Freelensing. It’s been around for a while. It’s essentially the “poor man’s tilt shift.” All the technique requires is disconnecting a lens from the camera body and floating it around in front of your sensor to shift the focal plane in weird directions. It takes practice to get accurate with it, but overall the technique is pretty straightforward.
I wanted to take it a bit further.
I decided that when floating my lenses in front of my camera, there just wasn’t enough room to move around with. I wanted extreme focus angles and crazy vignetting. I wanted images to look completely organic and one of a kind.
So, I broke a lens.
Yup, I ripped the lens mount right off my Nikon 50mm f/1.8.
Why 50mm? Why 1.8? Well, over time I found that the 50mm focal length is perfect for my way of seeing the world and great for getting the focus where I wanted it while freelensing. The 1.8 rear element is much smaller than a 1.4 or 1.2 so it really allows for a lot more movement.
To focus while freelensing, you set your lens focus to infinity (or in my case the broken 50 f/1.8 was stuck on infinity) and move the lens forward and back from the sensor. You’ll see in live view or in your viewfinder how the focus plane shifts. Pretty straightforward, but it takes a lot of practice to master!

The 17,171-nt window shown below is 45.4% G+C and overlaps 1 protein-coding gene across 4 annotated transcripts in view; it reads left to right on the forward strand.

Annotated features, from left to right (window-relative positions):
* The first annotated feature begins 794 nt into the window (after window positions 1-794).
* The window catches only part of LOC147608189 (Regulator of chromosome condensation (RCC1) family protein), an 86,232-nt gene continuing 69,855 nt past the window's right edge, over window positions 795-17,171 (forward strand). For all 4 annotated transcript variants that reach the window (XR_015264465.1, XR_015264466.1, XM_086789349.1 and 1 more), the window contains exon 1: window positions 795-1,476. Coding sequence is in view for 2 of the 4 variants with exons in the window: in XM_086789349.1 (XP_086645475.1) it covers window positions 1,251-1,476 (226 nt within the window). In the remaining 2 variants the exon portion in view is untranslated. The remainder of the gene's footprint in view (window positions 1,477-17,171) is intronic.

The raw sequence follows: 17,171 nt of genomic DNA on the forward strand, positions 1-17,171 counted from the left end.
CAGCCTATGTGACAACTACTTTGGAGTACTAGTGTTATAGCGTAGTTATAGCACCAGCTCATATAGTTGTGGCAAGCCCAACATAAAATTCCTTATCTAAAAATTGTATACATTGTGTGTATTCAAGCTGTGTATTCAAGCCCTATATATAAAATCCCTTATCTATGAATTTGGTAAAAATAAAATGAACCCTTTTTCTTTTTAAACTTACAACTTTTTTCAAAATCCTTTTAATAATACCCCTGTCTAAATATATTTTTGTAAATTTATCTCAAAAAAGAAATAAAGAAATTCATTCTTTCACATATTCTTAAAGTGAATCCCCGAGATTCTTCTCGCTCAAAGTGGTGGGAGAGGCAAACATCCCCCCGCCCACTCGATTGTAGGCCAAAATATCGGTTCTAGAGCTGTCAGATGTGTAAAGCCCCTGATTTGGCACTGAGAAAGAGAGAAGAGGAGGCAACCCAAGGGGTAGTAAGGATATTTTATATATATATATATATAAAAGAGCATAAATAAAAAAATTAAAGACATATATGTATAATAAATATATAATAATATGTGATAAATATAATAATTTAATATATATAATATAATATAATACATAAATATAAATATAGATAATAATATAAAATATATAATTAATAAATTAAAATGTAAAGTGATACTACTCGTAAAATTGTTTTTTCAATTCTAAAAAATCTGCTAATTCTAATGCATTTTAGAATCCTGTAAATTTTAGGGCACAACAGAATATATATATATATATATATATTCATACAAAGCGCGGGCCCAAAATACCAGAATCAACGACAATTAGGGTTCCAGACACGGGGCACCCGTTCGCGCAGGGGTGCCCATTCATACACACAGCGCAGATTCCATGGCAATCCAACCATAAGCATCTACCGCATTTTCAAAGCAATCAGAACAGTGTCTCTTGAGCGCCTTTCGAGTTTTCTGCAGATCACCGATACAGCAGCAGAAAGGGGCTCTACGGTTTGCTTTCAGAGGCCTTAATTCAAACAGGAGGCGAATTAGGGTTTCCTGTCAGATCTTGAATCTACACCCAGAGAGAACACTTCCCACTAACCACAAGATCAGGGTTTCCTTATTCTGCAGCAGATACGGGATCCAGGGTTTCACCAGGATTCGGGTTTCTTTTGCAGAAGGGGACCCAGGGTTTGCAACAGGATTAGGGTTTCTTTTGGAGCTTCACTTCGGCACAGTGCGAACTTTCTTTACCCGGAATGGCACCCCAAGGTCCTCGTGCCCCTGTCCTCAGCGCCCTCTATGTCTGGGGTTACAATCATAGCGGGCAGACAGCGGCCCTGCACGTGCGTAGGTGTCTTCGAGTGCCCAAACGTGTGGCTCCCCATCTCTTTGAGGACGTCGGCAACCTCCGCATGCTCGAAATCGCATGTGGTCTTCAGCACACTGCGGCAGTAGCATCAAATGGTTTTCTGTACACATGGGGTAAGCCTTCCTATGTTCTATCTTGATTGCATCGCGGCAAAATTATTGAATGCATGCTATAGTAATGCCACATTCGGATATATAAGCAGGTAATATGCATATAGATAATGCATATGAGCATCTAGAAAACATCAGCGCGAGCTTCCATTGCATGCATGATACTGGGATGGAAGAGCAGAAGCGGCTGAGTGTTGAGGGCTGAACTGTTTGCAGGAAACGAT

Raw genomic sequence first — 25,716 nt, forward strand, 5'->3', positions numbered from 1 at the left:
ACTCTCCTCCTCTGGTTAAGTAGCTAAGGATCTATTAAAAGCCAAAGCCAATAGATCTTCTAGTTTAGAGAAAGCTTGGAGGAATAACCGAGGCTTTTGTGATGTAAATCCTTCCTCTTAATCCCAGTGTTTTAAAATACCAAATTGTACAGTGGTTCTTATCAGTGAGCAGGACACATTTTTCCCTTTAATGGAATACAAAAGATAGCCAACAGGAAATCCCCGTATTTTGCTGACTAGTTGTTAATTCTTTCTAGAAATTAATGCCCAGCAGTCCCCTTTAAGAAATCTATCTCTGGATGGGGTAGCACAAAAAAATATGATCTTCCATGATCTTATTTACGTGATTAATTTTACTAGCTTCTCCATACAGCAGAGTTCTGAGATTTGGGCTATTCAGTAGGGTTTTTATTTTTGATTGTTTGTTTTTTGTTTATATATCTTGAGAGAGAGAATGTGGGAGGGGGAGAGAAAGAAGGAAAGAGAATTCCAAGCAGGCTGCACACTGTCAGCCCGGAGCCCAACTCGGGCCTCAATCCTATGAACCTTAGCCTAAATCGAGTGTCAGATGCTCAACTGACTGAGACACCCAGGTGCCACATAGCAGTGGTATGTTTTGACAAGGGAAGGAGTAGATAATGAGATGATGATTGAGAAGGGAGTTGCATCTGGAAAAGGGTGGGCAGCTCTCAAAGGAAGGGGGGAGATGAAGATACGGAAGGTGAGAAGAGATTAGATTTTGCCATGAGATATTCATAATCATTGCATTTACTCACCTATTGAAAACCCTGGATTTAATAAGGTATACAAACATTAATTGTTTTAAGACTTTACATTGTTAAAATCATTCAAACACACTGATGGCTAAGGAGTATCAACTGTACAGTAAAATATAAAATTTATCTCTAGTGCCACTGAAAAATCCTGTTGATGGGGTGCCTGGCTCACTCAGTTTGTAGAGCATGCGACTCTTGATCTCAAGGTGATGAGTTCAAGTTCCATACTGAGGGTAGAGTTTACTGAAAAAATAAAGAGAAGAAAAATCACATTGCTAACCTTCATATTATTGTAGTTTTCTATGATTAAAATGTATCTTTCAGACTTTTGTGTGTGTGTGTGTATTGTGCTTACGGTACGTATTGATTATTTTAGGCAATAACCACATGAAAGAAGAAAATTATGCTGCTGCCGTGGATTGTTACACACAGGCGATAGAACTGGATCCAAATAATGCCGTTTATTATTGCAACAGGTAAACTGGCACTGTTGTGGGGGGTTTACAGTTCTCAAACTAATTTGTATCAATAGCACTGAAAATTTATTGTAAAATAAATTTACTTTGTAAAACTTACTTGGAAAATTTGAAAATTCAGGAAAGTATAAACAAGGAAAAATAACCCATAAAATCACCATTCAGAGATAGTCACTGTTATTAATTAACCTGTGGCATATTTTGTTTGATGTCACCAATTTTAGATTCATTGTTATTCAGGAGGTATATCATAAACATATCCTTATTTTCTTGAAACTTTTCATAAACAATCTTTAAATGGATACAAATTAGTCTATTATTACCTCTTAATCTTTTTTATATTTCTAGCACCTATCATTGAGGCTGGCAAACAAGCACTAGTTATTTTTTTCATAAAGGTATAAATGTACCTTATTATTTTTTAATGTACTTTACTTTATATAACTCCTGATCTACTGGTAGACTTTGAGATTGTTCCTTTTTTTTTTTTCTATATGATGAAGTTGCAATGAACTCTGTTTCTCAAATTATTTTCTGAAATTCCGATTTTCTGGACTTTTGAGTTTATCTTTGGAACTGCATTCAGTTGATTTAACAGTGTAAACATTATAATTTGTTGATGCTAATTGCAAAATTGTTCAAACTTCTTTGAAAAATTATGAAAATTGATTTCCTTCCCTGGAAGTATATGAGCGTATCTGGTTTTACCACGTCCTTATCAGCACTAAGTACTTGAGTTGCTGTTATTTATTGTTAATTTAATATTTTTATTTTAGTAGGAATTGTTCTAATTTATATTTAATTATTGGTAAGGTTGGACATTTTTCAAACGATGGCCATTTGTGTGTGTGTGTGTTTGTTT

I bought my 50 f/1.8 lens here. This exact lens will also work with Canon cameras and virtually any other type of camera that you can hold a lens up to.
So, here’s what I ended up with:
Mine looks kind of dirty as I’ve been using it for a while. That glue-looking area is just super glue that I used to keep the aperture ring open, since I ripped off the stock aperture ring. Nikon lenses default to having the aperture closed, but with Canon lenses you would not need to do this. Here is a video showing the lens:
…and here is a video demoing how the lens actually floats in front of a camera:
Here are some of my favorite examples of images I’ve made with this modified Nikon 50mm f/1.8 lens:
One of the cool benefits of having a lens without the mount on it is the ability to get in-camera light leaks. All of the images you see here have organic and natural light leaks:
…and here is a video demoing light leaks and other freelensing effects:
So, you’re probably wondering if it’s safe to use your camera with such an exposed lens? Well, I’ve been doing this for nearly two years and have not had a single problem. I clean my sensors regularly using Visible Dust products. You probably don’t want to do this while laying in mud, but overall just be smart and quick about when you decide to try it out.
Obviously, this technique isn’t going to appeal to everybody. Just like prisming, it has a time and place. I just like sharing really cheap and easy ways to get more out of your equipment than perhaps you thought possible.
This lens is super small and is worth just zipping into a side pocket for an added tool in your camera bag. There are products that offer a similar look (e.g. Lensbaby), but you lose the ability to get light leaks and you lose the extreme focus shifts. Plus, my way is much cheaper.